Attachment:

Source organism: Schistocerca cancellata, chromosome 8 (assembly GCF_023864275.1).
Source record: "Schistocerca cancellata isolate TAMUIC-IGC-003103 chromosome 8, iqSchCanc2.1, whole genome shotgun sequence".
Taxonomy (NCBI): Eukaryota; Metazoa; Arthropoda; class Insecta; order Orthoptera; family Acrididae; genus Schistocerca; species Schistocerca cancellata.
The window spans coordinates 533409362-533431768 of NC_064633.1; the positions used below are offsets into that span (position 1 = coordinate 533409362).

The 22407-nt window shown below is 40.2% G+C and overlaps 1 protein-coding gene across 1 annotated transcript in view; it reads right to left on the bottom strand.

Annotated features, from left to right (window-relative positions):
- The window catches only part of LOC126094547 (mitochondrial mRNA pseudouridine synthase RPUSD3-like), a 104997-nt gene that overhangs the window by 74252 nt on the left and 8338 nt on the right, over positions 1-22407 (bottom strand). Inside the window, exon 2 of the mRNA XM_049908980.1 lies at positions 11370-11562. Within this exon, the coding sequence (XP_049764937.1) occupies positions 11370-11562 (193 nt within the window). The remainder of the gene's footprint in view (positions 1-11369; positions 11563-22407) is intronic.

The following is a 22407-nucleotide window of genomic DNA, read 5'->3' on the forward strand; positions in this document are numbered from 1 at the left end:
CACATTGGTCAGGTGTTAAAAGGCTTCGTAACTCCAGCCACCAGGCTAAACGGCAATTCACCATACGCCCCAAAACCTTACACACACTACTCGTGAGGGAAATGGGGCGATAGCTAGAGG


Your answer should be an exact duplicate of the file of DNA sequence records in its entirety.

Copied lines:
Source organism: Schistocerca cancellata, chromosome 8 (assembly GCF_023864275.1).
Source record: "Schistocerca cancellata isolate TAMUIC-IGC-003103 chromosome 8, iqSchCanc2.1, whole genome shotgun sequence".
Taxonomy (NCBI): Eukaryota; Metazoa; Arthropoda; class Insecta; order Orthoptera; family Acrididae; genus Schistocerca; species Schistocerca cancellata.
The window spans coordinates 533409362-533431768 of NC_064633.1; the positions used below are offsets into that span (position 1 = coordinate 533409362).

The 22407-nt window shown below is 40.2% G+C and overlaps 1 protein-coding gene across 1 annotated transcript in view; it reads right to left on the bottom strand.

Annotated features, from left to right (window-relative positions):
- The window catches only part of LOC126094547 (mitochondrial mRNA pseudouridine synthase RPUSD3-like), a 104997-nt gene that overhangs the window by 74252 nt on the left and 8338 nt on the right, over positions 1-22407 (bottom strand). Inside the window, exon 2 of the mRNA XM_049908980.1 lies at positions 11370-11562. Within this exon, the coding sequence (XP_049764937.1) occupies positions 11370-11562 (193 nt within the window). The remainder of the gene's footprint in view (positions 1-11369; positions 11563-22407) is intronic.

The following is a 22407-nucleotide window of genomic DNA, read 5'->3' on the forward strand; positions in this document are numbered from 1 at the left end:
CACATTGGTCAGGTGTTAAAAGGCTTCGTAACTCCAGCCACCAGGCTAAACGGCAATTCACCATACGCCCCAAAACCTTACACACACTACTCGTGAGGGAAATGGGGCGATAGCTAGAGG